Today, Secretary of State Hillary Clinton met with members of the SNC in Geneva, and talked about ways to bring democracy to Syria. Of the seven people she met, all are exiles and only one was publicly identified (most of them fear for the safety of family in Syria).

"A democratic transition includes more than removing the Assad regime," Mrs. Clinton said at the meeting. "It means setting Syria on the path of the rule of law and protecting the universal rights of all citizens regardless of sect or ethnicity or gender."

Some activists inside the country have begun calling for a no-fly zone and other NATO intervention, as happened in Libya. That is highly unlikely at the moment, and the decision to help an armed rebellion in Syria would be further complicated by some of the sectarian overtones of the conflict. (in addition to Alawites the country also has large Kurdish and Christian populations.)

Sherry Hayek is a Syrian-American student and blogger who's been involved in online activism against the Assad regime from here in the US, using social media and occasional phone calls to friends back home. She, like many young activists, is opposed to the militarization of the conflict, but says it's hard to preach from the safety of her home in the states.

"I know a lot of people are talking about the no-fly zone or NATO or people might have to carry weapons and so forth, but we’re trying to reach out and tell people to keep it peaceful, non-violent," she says. "It’s very difficult, no one here is going to come knock on my door and drag me out, I’m here going to school and know that I’m coming home at the end of the day. People in Syria know they might leave the house and never come back."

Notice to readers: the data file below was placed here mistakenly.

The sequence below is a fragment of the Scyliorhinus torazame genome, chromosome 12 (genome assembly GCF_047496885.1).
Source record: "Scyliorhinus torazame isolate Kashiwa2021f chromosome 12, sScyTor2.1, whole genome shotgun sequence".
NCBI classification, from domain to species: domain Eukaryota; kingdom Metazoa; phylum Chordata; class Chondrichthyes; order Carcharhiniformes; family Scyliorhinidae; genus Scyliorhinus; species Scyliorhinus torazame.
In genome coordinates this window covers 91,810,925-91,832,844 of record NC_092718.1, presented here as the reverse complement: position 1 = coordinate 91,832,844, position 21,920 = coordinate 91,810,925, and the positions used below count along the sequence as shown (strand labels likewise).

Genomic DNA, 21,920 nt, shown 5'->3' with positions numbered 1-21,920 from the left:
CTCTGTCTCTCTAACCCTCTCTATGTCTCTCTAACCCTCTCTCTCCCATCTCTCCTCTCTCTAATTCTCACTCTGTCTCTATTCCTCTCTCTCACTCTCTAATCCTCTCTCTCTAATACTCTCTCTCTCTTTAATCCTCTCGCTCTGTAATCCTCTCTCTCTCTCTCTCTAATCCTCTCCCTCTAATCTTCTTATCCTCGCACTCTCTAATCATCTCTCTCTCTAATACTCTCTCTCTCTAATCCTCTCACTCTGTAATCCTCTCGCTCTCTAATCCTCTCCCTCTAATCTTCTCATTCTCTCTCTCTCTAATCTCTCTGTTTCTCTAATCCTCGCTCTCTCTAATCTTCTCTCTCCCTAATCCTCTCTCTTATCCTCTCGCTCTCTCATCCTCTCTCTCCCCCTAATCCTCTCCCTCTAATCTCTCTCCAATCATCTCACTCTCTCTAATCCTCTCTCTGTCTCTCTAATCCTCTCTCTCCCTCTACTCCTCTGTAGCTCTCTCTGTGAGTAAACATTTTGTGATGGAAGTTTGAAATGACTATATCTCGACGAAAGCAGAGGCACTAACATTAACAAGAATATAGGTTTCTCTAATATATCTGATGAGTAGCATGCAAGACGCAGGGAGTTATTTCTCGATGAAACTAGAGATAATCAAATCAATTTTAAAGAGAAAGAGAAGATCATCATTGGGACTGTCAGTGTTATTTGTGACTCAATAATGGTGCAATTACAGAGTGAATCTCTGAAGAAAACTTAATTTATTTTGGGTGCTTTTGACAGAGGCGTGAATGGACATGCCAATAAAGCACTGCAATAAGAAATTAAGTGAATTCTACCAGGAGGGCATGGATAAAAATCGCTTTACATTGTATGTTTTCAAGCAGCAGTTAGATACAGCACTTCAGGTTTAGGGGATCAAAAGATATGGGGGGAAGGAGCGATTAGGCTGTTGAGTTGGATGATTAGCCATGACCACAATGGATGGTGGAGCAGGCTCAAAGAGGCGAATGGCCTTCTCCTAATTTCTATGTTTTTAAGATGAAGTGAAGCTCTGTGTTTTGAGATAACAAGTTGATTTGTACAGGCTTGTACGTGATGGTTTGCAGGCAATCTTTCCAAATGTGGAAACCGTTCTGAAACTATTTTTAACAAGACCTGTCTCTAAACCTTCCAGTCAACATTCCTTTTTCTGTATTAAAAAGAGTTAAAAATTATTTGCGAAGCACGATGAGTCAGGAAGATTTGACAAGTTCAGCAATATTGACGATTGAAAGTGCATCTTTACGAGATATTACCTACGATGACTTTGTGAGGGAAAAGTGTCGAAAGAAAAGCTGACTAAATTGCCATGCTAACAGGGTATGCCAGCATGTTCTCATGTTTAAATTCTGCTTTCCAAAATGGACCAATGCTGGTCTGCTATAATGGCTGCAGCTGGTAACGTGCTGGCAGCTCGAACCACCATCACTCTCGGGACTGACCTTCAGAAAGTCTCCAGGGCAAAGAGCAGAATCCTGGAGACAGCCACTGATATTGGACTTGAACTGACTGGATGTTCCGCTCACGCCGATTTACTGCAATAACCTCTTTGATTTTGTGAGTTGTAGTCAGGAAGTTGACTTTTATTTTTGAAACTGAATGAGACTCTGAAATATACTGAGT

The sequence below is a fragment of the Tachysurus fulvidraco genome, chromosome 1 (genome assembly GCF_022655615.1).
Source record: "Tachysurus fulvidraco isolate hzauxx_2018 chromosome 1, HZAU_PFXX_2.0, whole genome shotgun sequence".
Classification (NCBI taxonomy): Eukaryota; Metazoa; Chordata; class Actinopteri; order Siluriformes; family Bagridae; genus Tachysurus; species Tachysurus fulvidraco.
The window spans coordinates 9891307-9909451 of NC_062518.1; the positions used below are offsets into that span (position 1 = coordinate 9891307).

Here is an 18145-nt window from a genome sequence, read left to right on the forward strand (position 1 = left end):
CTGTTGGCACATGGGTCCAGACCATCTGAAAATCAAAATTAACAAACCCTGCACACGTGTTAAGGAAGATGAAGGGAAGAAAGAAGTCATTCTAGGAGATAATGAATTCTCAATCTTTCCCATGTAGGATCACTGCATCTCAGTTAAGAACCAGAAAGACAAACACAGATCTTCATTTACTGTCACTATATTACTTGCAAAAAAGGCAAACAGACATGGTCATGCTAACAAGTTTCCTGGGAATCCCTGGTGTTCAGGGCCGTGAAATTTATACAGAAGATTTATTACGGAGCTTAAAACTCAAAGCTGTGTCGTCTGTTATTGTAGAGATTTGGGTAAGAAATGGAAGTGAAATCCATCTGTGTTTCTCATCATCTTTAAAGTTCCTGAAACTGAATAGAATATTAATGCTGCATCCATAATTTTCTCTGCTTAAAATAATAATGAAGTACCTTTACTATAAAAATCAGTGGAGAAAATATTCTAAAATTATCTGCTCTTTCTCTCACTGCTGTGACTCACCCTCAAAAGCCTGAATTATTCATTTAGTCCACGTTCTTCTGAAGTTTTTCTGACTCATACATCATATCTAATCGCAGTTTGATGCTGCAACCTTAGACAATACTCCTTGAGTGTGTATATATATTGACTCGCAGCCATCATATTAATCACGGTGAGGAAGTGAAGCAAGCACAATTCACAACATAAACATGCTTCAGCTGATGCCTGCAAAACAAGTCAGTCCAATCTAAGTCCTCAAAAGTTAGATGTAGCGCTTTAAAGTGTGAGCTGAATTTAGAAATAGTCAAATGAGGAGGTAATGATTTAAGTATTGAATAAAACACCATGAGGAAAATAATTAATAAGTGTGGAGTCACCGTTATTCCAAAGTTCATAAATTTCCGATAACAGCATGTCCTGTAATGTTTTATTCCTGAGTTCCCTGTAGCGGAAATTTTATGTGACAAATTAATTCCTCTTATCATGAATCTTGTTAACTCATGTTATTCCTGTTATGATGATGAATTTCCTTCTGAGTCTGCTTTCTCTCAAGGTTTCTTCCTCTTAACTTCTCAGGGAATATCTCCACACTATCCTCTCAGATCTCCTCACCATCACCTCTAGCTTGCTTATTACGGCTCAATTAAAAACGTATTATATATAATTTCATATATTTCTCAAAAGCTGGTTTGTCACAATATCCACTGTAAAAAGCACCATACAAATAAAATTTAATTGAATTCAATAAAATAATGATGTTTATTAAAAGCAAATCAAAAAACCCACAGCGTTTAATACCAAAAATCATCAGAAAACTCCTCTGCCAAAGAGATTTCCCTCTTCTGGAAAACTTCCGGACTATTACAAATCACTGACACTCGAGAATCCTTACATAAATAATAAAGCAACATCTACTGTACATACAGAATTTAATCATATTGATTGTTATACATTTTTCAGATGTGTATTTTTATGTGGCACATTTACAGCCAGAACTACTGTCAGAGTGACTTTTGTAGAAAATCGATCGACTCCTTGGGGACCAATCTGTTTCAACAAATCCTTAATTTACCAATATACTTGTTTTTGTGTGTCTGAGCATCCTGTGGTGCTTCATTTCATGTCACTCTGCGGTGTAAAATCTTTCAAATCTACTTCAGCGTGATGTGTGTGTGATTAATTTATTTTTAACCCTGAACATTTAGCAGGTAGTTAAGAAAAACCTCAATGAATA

One bright spot for Ms. Hayek and compatriots was the release last week of Hussein Ghrer, a Syrian blogger who was detained in Damascus on Oct. 24. But even as he returned home to comparative safety, other activists were being rounded up. One of them was Razan Ghazzawi, who celebrated Mr. Ghrer's release in a blog post on Dec. 1. That was the last time Ms. Ghazzawi was heard from. She was arrested on the Jordanian border as she sought to leave the country to attend a workshop for journalists and activists on press freedom.

International activists are tracking her situation and calling for her release at the #FreeRazan hashtag on twitter. While Ghazzawi has some prominence and a network of international supporters going for her, hundreds of Syrians are dying in international anonymity ever week, with press access to the country severely limited. 

Hayek, the student activist in the US, says she fears militarization of the conflict will not only cost many more lives, but make the transition to whatever comes after Assad in Syria that much harder.

"If people are carrying weapons, many people in Syria are going to be more afraid about what comes next. The people there – I’m from Homs – they have no one to protect them, and when I see people carrying signs asking for a no-fly zone, I can see where they’re coming from because they have to deal with soldiers…. But in the long term I don’t think this is something that’s going to be very helpful for Syria as a country. Everything is going to be more difficult afterwards."

Follow Dan Murphy on twitter.